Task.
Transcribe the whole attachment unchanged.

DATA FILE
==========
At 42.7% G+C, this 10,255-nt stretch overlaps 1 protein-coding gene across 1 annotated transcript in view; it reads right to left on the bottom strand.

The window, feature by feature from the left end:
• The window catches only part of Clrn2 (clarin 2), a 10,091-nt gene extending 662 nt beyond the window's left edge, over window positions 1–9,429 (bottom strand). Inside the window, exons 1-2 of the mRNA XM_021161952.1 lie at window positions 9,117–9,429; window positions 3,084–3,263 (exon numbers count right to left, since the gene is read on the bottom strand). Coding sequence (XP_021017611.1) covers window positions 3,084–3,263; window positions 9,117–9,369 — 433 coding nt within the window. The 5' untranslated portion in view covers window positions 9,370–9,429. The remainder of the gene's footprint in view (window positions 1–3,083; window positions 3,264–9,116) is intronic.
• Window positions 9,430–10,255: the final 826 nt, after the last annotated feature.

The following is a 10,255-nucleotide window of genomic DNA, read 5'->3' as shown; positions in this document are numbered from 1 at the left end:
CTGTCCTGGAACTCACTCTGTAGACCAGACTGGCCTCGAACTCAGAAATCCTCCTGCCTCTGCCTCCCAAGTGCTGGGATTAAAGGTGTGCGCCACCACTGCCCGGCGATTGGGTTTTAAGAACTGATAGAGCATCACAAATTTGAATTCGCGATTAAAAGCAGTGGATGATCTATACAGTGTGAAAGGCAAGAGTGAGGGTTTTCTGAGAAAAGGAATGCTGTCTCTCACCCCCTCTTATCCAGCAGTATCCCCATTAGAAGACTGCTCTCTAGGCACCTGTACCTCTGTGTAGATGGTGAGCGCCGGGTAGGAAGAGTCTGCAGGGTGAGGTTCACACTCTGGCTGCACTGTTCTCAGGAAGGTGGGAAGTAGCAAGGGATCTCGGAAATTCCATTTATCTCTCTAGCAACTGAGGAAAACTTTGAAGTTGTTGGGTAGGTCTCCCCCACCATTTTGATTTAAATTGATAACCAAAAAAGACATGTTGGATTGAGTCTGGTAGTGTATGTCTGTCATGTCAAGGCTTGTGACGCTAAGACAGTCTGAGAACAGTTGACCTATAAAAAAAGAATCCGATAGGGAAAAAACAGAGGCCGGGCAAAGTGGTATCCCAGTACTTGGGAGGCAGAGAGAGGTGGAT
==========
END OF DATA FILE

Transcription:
At 42.7% G+C, this 10,255-nt stretch overlaps 1 protein-coding gene across 1 annotated transcript in view; it reads right to left on the bottom strand.

The window, feature by feature from the left end:
• The window catches only part of Clrn2 (clarin 2), a 10,091-nt gene extending 662 nt beyond the window's left edge, over window positions 1–9,429 (bottom strand). Inside the window, exons 1-2 of the mRNA XM_021161952.1 lie at window positions 9,117–9,429; window positions 3,084–3,263 (exon numbers count right to left, since the gene is read on the bottom strand). Coding sequence (XP_021017611.1) covers window positions 3,084–3,263; window positions 9,117–9,369 — 433 coding nt within the window. The 5' untranslated portion in view covers window positions 9,370–9,429. The remainder of the gene's footprint in view (window positions 1–3,083; window positions 3,264–9,116) is intronic.
• Window positions 9,430–10,255: the final 826 nt, after the last annotated feature.

The following is a 10,255-nucleotide window of genomic DNA, read 5'->3' as shown; positions in this document are numbered from 1 at the left end:
CTGTCCTGGAACTCACTCTGTAGACCAGACTGGCCTCGAACTCAGAAATCCTCCTGCCTCTGCCTCCCAAGTGCTGGGATTAAAGGTGTGCGCCACCACTGCCCGGCGATTGGGTTTTAAGAACTGATAGAGCATCACAAATTTGAATTCGCGATTAAAAGCAGTGGATGATCTATACAGTGTGAAAGGCAAGAGTGAGGGTTTTCTGAGAAAAGGAATGCTGTCTCTCACCCCCTCTTATCCAGCAGTATCCCCATTAGAAGACTGCTCTCTAGGCACCTGTACCTCTGTGTAGATGGTGAGCGCCGGGTAGGAAGAGTCTGCAGGGTGAGGTTCACACTCTGGCTGCACTGTTCTCAGGAAGGTGGGAAGTAGCAAGGGATCTCGGAAATTCCATTTATCTCTCTAGCAACTGAGGAAAACTTTGAAGTTGTTGGGTAGGTCTCCCCCACCATTTTGATTTAAATTGATAACCAAAAAAGACATGTTGGATTGAGTCTGGTAGTGTATGTCTGTCATGTCAAGGCTTGTGACGCTAAGACAGTCTGAGAACAGTTGACCTATAAAAAAAGAATCCGATAGGGAAAAAACAGAGGCCGGGCAAAGTGGTATCCCAGTACTTGGGAGGCAGAGAGAGGTGGAT